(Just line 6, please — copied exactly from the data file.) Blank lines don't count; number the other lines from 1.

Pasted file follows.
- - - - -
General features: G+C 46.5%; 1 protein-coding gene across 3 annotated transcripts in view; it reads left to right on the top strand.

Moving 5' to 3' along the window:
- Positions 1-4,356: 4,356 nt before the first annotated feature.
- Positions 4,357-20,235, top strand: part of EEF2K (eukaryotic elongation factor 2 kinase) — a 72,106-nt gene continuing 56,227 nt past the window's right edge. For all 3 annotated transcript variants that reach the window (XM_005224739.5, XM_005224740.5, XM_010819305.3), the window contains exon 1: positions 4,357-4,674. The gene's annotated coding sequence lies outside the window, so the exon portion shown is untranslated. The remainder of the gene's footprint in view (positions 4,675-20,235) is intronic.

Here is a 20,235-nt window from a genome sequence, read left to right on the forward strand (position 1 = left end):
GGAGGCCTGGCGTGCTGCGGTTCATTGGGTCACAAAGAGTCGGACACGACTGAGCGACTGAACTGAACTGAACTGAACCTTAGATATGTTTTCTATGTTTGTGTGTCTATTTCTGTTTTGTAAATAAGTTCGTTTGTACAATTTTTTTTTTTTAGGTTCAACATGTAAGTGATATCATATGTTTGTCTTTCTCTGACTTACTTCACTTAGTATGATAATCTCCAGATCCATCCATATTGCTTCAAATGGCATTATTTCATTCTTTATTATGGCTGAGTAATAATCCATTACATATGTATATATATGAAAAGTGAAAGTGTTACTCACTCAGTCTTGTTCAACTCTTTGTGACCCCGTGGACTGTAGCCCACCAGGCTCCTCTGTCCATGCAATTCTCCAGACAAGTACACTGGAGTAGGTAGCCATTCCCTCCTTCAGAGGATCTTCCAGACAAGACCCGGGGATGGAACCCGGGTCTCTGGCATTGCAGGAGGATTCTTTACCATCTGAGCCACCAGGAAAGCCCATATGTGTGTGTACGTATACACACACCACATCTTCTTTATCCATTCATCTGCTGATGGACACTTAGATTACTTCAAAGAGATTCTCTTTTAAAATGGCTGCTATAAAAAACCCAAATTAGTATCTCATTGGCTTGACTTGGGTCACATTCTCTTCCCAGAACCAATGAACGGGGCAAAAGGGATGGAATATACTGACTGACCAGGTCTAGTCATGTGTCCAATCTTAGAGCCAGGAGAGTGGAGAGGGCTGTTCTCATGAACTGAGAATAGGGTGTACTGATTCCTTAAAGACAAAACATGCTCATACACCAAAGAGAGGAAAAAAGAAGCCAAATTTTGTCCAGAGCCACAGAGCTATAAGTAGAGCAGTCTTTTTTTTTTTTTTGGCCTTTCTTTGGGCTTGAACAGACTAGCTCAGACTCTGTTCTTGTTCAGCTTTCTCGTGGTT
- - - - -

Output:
GGAGGCCTGGCGTGCTGCGGTTCATTGGGTCACAAAGAGTCGGACACGACTGAGCGACTGAACTGAACTGAACTGAACCTTAGATATGTTTTCTATGTTTGTGTGTCTATTTCTGTTTTGTAAATAAGTTCGTTTGTACAATTTTTTTTTTTTAGGTTCAACATGTAAGTGATATCATATGTTTGTCTTTCTCTGACTTACTTCACTTAGTATGATAATCTCCAGATCCATCCATATTGCTTCAAATGGCATTATTTCATTCTTTATTATGGCTGAGTAATAATCCATTACATATGTATATATATGAAAAGTGAAAGTGTTACTCACTCAGTCTTGTTCAACTCTTTGTGACCCCGTGGACTGTAGCCCACCAGGCTCCTCTGTCCATGCAATTCTCCAGACAAGTACACTGGAGTAGGTAGCCATTCCCTCCTTCAGAGGATCTTCCAGACAAGACCCGGGGATGGAACCCGGGTCTCTGGCATTGCAGGAGGATTCTTTACCATCTGAGCCACCAGGAAAGCCCATATGTGTGTGTACGTATACACACACCACATCTTCTTTATCCATTCATCTGCTGATGGACACTTAGATTACTTCAAAGAGATTCTCTTTTAAAATGGCTGCTATAAAAAACCCAAATTAGTATCTCATTGGCTTGACTTGGGTCACATTCTCTTCCCAGAACCAATGAACGGGGCAAAAGGGATGGAATATACTGACTGACCAGGTCTAGTCATGTGTCCAATCTTAGAGCCAGGAGAGTGGAGAGGGCTGTTCTCATGAACTGAGAATAGGGTGTACTGATTCCTTAAAGACAAAACATGCTCATACACCAAAGAGAGGAAAAAAGAAGCCAAATTTTGTCCAGAGCCACAGAGCTATAAGTAGAGCAGTCTTTTTTTTTTTTTTGGCCTTTCTTTGGGCTTGAACAGACTAGCTCAGACTCTGTTCTTGTTCAGCTTTCTCGTGGTT